Bullet Journal

Bullet Journal June 2018 – TROPICAL – Spreads & Tutorials

 I’ve been a little planner and list fanatic since I can remember – I’ve been journaling since I can remember as well. 

Unfortunately, most planners that you can buy turned out to be insufficient – there was not enough space or it was lacking space or simply didn’t cater to my needs. I soon started adding my own spreads to store-bought planners and journals and customizing them. When the bullet journal trend erupted,  naturally, I was intrigued and utilized these possibilities quickly. For the longest time, I didn’t really do much with it, I went about it the most pragmatic way possible, printed out trackers and spreads that I needed and added them to my normal journal. It was far from pretty or artsy, but very useful. After doing that for a few months and years, I learned which spreads and trackers I really utilize and need and which are not for me. I was ready for the next step. 

Hubby was so nice and bought me my first “real” bullet journal and I started to draw spreads, trackers etc. myself instead of printing them out and started decorating and drawing, too. 

Today, I want to show you my first “real” monthly overview and spreads that I did. 

For June, I decided for a tropical theme, with lots of greens, flowers and flamingos. 

I kinda messed up my monthly overview a little bit, I had to add the Monday row at the end, because I made a mistake, but oh well, nobody’s perfect. Next month I know to double check. 

There is a little habit tracker and an overview over my monthly goals, which I will still add to as well. 

Next, there is a page for brainstorming and general ideas (mostly for the blog) I might have. I used to jot down ideas on any scrap of paper I could find. leading to me not finding half of my notes at the end of the month anymore. No more! 

What I ALWAYS need is a mood tracker. Suffering from depressive phases and bad anxiety, it helps me to keep an overview of how I am doing mood-wise and also mental-health-wise. 

And, since I am such a sucker for lists and trackers and statistics, a tracker of my daily blog visitors had to be included as well. 

An overview page to collect some memories of the month is there, as well. I like to be able to scribble down memories and memorable events, what we ate, what we watched etc. just in case I don’t get to write diary any given month.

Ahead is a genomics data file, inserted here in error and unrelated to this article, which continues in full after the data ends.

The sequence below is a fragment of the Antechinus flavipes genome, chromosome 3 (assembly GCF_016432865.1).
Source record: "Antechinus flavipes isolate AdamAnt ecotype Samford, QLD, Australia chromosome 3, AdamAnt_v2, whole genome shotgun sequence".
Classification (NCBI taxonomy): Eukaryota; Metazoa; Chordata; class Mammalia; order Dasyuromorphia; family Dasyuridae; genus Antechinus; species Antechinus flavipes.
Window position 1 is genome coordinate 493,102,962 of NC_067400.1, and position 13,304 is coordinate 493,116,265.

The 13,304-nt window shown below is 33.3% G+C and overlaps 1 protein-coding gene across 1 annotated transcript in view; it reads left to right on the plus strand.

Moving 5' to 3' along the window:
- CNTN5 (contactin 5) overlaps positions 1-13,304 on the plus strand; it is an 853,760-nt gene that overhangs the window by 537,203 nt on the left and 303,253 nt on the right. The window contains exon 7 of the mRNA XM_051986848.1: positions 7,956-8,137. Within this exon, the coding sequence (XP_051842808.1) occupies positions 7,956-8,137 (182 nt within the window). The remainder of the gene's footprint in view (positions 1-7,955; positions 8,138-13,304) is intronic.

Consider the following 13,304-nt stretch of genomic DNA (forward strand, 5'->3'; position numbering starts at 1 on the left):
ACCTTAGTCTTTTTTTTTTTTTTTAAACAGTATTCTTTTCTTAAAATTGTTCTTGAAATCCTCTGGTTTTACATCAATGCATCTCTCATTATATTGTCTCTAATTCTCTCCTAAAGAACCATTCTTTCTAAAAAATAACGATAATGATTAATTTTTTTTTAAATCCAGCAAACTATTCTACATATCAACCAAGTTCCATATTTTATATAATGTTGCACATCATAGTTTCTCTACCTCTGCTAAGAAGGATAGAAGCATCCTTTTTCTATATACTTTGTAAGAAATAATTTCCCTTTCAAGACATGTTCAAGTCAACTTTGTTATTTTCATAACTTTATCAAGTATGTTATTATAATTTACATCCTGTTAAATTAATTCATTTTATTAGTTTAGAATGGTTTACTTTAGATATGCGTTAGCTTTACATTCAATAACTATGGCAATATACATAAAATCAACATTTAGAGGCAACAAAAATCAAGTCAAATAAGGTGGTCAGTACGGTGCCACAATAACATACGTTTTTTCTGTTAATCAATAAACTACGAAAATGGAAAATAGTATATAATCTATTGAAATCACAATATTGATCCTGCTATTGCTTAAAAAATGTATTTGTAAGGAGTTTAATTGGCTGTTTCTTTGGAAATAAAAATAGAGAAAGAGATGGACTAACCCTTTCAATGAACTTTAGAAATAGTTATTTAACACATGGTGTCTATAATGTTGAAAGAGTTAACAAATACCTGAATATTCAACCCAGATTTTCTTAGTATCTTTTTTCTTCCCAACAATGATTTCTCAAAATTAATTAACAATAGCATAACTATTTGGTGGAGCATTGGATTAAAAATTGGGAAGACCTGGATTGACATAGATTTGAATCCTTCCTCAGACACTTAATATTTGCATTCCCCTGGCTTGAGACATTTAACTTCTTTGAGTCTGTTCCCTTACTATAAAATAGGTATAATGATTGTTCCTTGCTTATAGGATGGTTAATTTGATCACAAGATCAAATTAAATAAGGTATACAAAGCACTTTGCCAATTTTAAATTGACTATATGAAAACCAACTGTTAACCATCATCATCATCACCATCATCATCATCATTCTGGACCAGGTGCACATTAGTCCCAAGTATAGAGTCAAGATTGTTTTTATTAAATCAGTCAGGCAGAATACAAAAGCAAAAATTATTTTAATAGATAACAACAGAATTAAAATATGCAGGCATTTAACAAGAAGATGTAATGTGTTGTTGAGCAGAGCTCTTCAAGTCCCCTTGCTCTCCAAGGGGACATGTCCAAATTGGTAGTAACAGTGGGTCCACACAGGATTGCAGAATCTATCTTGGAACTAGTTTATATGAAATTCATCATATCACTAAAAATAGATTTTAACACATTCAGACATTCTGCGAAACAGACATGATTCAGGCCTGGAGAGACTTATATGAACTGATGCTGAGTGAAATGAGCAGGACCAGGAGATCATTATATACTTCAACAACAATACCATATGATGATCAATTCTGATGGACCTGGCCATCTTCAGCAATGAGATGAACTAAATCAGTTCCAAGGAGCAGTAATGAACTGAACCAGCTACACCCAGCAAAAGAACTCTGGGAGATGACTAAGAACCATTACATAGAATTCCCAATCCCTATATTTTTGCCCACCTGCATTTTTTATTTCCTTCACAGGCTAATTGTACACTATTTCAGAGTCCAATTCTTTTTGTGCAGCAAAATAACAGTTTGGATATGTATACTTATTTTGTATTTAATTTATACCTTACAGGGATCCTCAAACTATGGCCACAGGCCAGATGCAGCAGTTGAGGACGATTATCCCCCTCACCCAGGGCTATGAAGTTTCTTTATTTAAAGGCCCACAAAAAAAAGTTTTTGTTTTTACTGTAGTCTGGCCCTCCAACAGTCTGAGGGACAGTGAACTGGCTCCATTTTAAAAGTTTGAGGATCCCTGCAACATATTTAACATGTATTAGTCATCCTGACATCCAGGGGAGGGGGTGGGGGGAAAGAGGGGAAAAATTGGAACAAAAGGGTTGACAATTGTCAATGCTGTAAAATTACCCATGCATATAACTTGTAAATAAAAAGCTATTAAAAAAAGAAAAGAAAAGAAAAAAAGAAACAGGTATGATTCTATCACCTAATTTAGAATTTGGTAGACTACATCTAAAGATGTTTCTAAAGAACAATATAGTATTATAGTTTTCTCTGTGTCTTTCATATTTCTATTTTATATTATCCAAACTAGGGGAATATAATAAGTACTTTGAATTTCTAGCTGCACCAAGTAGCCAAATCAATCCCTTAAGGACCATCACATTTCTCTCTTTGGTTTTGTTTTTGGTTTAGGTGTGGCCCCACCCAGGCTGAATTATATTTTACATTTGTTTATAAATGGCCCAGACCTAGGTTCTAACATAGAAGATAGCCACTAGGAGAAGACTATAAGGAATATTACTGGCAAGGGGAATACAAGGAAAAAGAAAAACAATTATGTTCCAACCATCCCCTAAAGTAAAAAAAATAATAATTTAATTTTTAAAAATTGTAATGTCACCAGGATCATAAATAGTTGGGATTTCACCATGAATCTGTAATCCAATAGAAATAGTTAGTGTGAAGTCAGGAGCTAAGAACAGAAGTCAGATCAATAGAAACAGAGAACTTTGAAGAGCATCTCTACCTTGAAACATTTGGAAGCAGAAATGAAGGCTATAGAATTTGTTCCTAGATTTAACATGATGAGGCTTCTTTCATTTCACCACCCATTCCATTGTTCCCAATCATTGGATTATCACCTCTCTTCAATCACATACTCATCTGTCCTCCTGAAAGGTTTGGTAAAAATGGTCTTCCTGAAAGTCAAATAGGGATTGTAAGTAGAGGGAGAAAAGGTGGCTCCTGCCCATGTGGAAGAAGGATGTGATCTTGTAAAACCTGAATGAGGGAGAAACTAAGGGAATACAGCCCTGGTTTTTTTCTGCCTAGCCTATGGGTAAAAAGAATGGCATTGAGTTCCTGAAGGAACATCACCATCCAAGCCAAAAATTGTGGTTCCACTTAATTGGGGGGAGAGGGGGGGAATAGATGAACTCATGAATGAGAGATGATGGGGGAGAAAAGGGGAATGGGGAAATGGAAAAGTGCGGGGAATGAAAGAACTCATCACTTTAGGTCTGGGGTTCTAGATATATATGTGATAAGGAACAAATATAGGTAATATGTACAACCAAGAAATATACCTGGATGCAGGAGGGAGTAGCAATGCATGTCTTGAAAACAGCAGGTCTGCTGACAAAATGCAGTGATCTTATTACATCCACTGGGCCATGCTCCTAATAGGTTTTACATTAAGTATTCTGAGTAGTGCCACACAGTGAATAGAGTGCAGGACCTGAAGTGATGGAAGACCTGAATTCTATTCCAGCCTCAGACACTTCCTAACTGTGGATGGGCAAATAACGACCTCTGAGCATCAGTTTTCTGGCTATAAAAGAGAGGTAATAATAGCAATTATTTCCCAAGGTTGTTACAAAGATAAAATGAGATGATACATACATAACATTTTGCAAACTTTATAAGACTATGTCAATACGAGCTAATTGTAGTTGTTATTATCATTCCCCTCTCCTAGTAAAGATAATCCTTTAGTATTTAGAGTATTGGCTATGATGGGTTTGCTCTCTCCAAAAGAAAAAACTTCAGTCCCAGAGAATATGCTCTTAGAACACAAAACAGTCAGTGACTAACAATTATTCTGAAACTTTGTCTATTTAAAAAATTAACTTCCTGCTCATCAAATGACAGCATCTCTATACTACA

Last, but not least, my weekly overviews – which are not all done yet, but sticking with the tropical theme. I usually finish a weekly spread on Sundays the week before, like this, I can work on the BuJo all month long. 

And since only looking at some spreads is not the most useful thing, I got a few quick little tutorials regarding my tropical theme, just in case you would like to re-create it. 

Tropical flowers are easy to draw. 

Start with a little circle in pencil, it doesn’t have to be perfect, the pencil will be erased later on. Add 5 little arms in the middle, just like a star. These will be guiding lines for the flower. 

With a fine marker, draw the first flower petal around one of the guiding “arms” of the star, use the circle as guidance for how big to draw the petal. Add the other petals accordingly around the guiding “arms”. 

Erase the pencil and color the flower in one solid color, then add depth by adding a darker shade to the edges. Then add the inside of the flower, viola. 

Draw a heart the desired size of your leaf with pencil, then add little gaps on the sides. Trace the top of the heart with a fine marker, making it a little more curved and not that pointy, then trace the outside with the gaps towards the end point of the heart, again making it a little more rounded. 

Erase the pencil lines, then add the veins of the leaf. Color the leaf in a solid green color and the veins in another. Then add depth by shading the leaf with another shade of green, ideally a slightly darker one than the base color of the leaf. 

Use a pencil to draw a long line, then add two more lines in a general, long leaf shape. 

Use a fine marker to draw the inside line of the palm leaf, then add little, long leaves, using the pencil lines as a guide for how long to make them. Do this on both sides of the leaf. 

Erase the pencil lines and color the little individual leaves, then shade them with another shade of green. 

How do you like my tropical bullet journal theme and spread? 

Do you have a bullet journal, too? If so, what’s this month’s theme? 

Are the little drawing tutorials helpful or not at all? 

Leave a Reply

%d bloggers like this: